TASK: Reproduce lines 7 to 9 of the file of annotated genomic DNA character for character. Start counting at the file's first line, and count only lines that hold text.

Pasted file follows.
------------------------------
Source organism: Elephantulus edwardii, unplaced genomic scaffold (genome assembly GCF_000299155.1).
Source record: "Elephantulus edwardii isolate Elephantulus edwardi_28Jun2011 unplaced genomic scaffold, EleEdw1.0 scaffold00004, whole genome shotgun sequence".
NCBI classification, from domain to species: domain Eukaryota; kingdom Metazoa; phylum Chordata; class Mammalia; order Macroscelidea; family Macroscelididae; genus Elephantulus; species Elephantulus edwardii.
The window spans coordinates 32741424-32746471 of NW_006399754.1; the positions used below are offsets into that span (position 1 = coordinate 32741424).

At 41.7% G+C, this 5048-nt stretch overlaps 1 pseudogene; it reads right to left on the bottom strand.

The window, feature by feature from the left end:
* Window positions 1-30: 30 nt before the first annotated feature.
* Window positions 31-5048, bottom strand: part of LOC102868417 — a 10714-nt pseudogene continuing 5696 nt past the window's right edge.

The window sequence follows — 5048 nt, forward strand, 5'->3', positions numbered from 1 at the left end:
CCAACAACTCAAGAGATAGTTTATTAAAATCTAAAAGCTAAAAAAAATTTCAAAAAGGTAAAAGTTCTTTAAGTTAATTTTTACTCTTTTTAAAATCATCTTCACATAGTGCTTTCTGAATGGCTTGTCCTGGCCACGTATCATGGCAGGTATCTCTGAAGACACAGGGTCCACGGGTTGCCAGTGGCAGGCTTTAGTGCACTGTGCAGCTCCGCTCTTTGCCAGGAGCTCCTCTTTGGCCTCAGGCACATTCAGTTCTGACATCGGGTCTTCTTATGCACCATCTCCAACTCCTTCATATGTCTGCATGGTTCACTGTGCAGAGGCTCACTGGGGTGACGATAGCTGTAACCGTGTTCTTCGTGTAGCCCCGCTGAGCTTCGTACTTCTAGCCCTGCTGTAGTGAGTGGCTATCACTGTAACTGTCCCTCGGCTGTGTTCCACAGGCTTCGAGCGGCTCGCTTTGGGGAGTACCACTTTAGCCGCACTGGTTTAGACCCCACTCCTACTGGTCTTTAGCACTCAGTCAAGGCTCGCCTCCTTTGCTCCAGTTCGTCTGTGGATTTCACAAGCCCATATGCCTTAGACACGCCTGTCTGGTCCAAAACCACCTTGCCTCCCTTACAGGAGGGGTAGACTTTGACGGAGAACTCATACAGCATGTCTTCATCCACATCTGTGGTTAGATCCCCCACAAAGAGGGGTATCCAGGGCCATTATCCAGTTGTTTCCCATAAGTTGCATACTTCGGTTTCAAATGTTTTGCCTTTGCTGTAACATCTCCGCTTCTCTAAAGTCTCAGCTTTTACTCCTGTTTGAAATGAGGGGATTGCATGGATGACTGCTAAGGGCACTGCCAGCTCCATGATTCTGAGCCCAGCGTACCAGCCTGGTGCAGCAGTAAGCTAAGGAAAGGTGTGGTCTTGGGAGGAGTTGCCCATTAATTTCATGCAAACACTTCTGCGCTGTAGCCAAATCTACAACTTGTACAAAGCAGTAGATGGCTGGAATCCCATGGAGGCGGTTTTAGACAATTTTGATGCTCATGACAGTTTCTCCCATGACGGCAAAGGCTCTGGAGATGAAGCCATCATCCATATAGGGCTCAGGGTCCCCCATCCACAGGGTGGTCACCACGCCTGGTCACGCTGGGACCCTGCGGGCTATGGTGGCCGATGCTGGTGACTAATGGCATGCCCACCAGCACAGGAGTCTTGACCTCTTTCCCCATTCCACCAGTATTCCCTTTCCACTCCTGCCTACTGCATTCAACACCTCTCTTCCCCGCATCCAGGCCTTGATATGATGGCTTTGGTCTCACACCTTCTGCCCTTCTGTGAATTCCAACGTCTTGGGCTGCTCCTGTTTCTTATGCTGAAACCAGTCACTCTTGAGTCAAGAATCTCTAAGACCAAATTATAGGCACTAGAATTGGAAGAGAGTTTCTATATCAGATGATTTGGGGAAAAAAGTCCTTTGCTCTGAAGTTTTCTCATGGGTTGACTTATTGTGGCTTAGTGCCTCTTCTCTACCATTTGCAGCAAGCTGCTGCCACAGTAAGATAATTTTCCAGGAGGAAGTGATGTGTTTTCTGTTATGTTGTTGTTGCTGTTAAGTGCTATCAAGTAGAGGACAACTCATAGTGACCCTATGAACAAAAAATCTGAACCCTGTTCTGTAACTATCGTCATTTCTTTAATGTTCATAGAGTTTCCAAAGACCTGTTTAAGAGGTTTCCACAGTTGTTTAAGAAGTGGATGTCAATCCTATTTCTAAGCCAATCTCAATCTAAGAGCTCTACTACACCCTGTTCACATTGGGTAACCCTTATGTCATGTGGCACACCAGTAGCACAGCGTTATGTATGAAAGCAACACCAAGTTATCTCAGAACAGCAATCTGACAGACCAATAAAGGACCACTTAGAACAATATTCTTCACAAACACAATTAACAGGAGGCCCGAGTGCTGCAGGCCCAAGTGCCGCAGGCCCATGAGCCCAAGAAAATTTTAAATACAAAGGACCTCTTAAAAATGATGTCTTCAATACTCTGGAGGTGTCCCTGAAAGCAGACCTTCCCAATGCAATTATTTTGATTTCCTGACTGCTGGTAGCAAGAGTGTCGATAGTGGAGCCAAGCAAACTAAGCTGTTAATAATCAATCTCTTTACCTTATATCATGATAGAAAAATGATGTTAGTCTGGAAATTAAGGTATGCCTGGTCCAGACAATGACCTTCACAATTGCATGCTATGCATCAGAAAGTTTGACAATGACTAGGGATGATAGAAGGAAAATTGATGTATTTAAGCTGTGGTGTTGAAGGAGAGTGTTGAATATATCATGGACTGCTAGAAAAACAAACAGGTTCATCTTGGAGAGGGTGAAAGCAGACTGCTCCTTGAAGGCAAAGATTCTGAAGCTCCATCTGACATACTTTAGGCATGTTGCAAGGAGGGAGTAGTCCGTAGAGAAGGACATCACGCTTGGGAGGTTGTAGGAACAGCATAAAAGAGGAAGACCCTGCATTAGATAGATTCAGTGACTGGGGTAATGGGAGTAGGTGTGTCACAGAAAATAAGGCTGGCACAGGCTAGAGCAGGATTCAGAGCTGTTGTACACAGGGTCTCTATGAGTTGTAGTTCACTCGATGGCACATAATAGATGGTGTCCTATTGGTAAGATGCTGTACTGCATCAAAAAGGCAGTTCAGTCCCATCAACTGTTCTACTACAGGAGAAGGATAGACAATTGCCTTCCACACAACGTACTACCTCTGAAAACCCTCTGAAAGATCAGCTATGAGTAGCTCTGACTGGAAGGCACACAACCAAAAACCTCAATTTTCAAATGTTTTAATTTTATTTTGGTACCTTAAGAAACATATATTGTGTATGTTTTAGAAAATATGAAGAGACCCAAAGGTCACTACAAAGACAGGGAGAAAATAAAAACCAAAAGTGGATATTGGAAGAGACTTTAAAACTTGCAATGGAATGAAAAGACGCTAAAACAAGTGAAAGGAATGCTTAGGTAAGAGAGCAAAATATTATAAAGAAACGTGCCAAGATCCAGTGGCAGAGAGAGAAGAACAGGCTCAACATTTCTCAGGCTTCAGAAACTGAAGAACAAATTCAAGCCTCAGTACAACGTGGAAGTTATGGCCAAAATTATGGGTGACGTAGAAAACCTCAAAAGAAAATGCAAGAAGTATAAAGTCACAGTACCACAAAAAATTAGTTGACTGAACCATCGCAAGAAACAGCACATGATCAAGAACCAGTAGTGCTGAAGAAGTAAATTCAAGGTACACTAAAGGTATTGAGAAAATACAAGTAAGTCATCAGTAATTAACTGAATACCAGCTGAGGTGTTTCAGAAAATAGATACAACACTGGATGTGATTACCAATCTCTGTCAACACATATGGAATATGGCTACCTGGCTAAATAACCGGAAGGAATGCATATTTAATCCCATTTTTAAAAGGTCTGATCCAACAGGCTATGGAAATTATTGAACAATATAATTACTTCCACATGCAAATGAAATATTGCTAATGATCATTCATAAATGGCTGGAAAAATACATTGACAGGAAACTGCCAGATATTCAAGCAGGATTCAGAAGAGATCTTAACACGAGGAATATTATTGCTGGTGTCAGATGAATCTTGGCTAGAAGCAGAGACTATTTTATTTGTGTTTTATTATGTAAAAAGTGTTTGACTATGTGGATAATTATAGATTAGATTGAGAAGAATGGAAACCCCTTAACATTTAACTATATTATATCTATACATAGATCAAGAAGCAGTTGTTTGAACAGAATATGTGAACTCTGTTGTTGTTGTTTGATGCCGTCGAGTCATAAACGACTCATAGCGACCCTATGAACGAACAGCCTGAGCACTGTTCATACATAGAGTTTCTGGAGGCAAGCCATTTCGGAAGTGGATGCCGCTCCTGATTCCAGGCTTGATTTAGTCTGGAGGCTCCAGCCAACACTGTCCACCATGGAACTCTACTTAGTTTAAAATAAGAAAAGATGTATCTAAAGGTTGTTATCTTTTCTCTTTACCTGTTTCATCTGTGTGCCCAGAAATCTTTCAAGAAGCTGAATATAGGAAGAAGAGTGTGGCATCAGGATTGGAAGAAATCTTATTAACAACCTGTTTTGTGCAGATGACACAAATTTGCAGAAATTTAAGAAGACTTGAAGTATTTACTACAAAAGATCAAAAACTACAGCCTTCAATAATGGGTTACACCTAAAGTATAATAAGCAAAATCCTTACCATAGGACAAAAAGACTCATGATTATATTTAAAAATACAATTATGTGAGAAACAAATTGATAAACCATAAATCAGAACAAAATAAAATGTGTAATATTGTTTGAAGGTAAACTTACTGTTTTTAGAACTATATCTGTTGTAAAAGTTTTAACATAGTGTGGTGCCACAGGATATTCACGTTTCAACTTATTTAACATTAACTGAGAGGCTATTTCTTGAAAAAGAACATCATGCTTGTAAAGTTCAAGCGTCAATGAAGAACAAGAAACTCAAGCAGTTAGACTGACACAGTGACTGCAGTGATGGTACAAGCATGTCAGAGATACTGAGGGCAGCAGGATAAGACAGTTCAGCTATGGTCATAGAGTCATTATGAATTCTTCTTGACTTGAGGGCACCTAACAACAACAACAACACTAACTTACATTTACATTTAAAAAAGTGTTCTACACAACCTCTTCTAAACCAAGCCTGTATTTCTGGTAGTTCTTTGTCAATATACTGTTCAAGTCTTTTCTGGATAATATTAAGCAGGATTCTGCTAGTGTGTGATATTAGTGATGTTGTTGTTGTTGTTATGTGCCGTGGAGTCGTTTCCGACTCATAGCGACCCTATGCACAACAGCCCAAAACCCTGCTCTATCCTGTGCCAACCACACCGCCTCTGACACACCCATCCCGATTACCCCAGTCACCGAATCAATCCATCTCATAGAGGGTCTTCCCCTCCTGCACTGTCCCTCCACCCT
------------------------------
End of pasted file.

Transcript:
* Window positions 1-30: 30 nt before the first annotated feature.
* Window positions 31-5048, bottom strand: part of LOC102868417 — a 10714-nt pseudogene continuing 5696 nt past the window's right edge.

The window sequence follows — 5048 nt, forward strand, 5'->3', positions numbered from 1 at the left end: